What many M-A students remember as the most awkward week of their freshman biology classes is one of the most crucial classes according to those who teach it: Teen Talk, more commonly known as sex education. Currently, only 24 states and the District of Columbia mandate sexual education for students; even more shocking is that only 20 states demand that the information given must be factually and medically accurate. California is a state that demands both, and M-A complies by outsourcing to Health Connected

The organization, Health Connected, aims to give students inclusive, practical, and accurate information about sex and bodies. Teen Talk is taught during the second semester of freshman year at M-A.

Moreover, Teen Talk fills in the gaps that many students may have in their education, especially at home. Instructor Cyril So explained how some students don’t feel comfortable talking about sex with trusted adults and that students can improve their own sexual education by “trying our [their] best to have conversations like these in the classrooms and hopefully eventually being able to have the conversations with a trusted family member or adult.”

Even Teen Talk instructors compliment M-A’s sexual education program. So explained, “I know most students get sex education twice, once in middle school, once in high school. I also think M-A does a lot even after Teen Talk, and with life skills as a class, and even giving condoms in the front office.”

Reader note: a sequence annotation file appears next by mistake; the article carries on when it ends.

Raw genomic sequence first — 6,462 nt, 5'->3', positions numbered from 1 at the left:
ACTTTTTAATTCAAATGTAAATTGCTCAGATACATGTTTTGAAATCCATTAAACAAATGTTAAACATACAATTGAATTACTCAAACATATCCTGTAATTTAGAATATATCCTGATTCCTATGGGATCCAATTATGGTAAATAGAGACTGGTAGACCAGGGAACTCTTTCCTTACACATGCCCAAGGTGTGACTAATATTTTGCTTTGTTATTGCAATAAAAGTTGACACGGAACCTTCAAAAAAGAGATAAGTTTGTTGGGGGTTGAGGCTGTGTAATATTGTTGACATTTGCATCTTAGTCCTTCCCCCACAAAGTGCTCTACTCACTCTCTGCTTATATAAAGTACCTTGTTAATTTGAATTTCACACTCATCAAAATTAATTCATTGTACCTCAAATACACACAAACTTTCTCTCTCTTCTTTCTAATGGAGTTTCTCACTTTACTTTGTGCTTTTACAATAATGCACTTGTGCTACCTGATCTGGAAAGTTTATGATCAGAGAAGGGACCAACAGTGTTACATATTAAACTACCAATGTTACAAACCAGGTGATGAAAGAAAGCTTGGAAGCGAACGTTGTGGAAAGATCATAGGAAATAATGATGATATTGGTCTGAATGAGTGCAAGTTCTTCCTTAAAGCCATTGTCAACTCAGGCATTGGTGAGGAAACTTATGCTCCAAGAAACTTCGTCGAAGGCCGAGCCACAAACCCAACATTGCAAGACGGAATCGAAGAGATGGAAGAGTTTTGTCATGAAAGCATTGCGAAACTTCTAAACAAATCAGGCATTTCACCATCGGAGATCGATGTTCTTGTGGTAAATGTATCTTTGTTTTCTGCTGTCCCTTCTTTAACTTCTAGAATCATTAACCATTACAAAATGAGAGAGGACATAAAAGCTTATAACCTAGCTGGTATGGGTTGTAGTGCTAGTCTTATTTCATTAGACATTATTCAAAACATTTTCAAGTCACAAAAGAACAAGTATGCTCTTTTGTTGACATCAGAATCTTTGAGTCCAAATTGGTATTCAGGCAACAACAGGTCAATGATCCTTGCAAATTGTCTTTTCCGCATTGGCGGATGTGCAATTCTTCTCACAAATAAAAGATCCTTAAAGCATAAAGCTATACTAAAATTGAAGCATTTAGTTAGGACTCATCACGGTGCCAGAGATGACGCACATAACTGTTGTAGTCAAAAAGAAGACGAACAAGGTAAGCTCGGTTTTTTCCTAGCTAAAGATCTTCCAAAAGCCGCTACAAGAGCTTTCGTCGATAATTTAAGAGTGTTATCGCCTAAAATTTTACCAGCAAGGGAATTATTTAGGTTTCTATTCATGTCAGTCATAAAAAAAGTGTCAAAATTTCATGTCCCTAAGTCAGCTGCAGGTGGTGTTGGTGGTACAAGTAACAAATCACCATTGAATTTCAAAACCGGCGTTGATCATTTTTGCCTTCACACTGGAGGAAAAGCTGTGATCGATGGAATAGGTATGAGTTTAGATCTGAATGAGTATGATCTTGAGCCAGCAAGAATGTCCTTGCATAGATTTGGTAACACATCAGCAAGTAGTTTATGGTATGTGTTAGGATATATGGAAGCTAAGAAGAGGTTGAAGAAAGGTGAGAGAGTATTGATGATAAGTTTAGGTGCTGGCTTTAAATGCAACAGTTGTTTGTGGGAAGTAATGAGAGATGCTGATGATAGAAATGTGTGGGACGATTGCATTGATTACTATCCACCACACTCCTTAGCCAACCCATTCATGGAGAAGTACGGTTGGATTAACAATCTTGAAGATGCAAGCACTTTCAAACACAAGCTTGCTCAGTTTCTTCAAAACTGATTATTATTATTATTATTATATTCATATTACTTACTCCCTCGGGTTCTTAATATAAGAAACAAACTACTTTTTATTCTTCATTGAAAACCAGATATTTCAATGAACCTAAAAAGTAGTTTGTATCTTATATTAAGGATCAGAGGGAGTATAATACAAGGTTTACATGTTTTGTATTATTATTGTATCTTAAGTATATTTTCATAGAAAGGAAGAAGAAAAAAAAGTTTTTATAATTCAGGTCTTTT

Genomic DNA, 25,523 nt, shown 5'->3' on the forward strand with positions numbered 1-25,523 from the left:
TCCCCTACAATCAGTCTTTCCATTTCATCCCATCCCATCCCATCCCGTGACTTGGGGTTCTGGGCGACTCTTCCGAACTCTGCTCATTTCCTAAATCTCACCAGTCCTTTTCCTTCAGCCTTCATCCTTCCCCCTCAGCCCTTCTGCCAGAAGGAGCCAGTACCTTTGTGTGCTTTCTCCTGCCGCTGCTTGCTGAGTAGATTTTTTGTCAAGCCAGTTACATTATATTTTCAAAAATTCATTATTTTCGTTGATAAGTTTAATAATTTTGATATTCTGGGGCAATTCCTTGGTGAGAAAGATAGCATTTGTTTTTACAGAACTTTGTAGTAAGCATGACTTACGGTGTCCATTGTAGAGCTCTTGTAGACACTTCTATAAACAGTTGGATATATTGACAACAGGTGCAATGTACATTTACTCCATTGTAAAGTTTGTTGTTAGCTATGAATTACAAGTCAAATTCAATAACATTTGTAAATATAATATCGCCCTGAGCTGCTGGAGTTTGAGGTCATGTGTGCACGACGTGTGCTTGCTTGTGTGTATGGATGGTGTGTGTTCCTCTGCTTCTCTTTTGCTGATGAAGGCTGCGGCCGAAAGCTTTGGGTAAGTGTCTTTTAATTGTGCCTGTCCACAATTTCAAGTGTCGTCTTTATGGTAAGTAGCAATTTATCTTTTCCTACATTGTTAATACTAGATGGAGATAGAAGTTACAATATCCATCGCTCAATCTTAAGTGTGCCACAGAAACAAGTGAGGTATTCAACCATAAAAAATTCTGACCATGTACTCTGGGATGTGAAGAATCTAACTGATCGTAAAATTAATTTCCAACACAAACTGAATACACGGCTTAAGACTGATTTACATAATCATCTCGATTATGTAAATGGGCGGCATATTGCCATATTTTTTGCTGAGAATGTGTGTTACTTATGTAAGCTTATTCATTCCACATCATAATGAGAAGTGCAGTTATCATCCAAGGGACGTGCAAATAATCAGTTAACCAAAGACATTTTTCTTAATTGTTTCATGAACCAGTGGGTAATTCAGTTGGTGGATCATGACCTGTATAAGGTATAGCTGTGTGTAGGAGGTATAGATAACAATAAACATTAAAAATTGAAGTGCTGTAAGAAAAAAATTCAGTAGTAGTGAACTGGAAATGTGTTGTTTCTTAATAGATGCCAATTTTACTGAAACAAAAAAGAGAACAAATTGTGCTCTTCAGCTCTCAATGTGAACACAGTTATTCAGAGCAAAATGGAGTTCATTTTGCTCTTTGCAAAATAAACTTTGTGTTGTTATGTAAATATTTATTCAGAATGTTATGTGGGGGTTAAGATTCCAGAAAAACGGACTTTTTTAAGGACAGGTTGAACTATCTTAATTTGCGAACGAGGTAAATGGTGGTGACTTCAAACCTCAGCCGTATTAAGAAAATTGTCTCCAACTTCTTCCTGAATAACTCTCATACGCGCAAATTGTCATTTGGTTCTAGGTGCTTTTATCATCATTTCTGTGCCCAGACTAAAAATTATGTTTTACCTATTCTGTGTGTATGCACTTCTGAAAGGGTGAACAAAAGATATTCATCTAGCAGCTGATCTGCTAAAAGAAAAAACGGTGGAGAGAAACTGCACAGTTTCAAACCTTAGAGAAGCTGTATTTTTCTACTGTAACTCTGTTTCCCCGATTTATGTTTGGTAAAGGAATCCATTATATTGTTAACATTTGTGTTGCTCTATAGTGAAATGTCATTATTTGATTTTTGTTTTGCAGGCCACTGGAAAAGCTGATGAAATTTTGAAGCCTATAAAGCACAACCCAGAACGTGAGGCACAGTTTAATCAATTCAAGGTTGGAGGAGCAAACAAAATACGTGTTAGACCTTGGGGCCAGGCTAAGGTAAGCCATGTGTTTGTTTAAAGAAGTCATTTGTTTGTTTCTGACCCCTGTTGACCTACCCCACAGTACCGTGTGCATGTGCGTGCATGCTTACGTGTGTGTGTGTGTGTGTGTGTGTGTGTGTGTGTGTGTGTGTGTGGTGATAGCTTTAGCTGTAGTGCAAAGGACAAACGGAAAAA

Students, however, have different thoughts about sexual education. One freshman girl thought that our sexual education program could be improved by “teaching us things we didn’t learn in middle school.” 

Another common complaint of students was the attitude of their fellow classmates. As one student explained, “It seemed very rehearsed and some students didn’t really care and didn’t pay attention.”

Often sexual education is thought of as being purely about puberty and reproductive actions, however, according to some instructors the most important lesson is completely different. Teen Talk instructor DaShanna Jones-Miles believes sex ed is important because “I think students learn that it’s more than sex, I think they learn that [Teen Talk] is skill-building, talking about values, and learning how to set boundaries and talk about those boundaries.” 

So agreed that Teen Talk is important because it teaches students that “they aren’t the only one struggling with this, other people have been through these teen struggles, and there are resources to help.”

Isabelle Stid is a Senior and in her third year of writing stories for the M-A Chronicle. She is an Editor in Chief and enjoys writing stories pertinent to the M-A community.

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